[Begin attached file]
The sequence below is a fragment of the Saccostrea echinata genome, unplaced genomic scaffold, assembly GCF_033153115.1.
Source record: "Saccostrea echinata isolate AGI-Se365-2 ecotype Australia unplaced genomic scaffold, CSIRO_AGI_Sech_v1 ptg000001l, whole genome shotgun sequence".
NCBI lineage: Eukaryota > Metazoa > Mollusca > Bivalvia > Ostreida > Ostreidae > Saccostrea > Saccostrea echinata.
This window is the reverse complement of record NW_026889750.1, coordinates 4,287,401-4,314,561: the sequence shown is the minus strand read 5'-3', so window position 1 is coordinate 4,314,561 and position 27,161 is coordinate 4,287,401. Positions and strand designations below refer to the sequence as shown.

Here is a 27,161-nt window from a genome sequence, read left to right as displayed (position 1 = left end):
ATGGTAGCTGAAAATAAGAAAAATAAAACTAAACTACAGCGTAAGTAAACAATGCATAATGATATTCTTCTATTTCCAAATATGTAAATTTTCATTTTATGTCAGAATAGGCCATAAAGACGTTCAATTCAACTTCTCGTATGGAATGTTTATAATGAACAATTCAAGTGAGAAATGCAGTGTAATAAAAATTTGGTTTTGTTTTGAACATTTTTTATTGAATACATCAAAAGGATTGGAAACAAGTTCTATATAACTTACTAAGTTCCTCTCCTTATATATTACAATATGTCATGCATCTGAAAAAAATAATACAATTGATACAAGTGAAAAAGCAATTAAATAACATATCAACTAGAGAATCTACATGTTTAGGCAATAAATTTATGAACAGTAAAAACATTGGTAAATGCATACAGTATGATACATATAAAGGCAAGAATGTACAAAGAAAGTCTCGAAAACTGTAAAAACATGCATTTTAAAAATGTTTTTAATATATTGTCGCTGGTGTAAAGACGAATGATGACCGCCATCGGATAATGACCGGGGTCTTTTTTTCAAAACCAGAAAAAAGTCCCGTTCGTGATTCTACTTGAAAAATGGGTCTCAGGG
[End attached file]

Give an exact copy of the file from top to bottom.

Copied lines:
The sequence below is a fragment of the Saccostrea echinata genome, unplaced genomic scaffold, assembly GCF_033153115.1.
Source record: "Saccostrea echinata isolate AGI-Se365-2 ecotype Australia unplaced genomic scaffold, CSIRO_AGI_Sech_v1 ptg000001l, whole genome shotgun sequence".
NCBI lineage: Eukaryota > Metazoa > Mollusca > Bivalvia > Ostreida > Ostreidae > Saccostrea > Saccostrea echinata.
This window is the reverse complement of record NW_026889750.1, coordinates 4,287,401-4,314,561: the sequence shown is the minus strand read 5'-3', so window position 1 is coordinate 4,314,561 and position 27,161 is coordinate 4,287,401. Positions and strand designations below refer to the sequence as shown.

Here is a 27,161-nt window from a genome sequence, read left to right as displayed (position 1 = left end):
ATGGTAGCTGAAAATAAGAAAAATAAAACTAAACTACAGCGTAAGTAAACAATGCATAATGATATTCTTCTATTTCCAAATATGTAAATTTTCATTTTATGTCAGAATAGGCCATAAAGACGTTCAATTCAACTTCTCGTATGGAATGTTTATAATGAACAATTCAAGTGAGAAATGCAGTGTAATAAAAATTTGGTTTTGTTTTGAACATTTTTTATTGAATACATCAAAAGGATTGGAAACAAGTTCTATATAACTTACTAAGTTCCTCTCCTTATATATTACAATATGTCATGCATCTGAAAAAAATAATACAATTGATACAAGTGAAAAAGCAATTAAATAACATATCAACTAGAGAATCTACATGTTTAGGCAATAAATTTATGAACAGTAAAAACATTGGTAAATGCATACAGTATGATACATATAAAGGCAAGAATGTACAAAGAAAGTCTCGAAAACTGTAAAAACATGCATTTTAAAAATGTTTTTAATATATTGTCGCTGGTGTAAAGACGAATGATGACCGCCATCGGATAATGACCGGGGTCTTTTTTTCAAAACCAGAAAAAAGTCCCGTTCGTGATTCTACTTGAAAAATGGGTCTCAGGG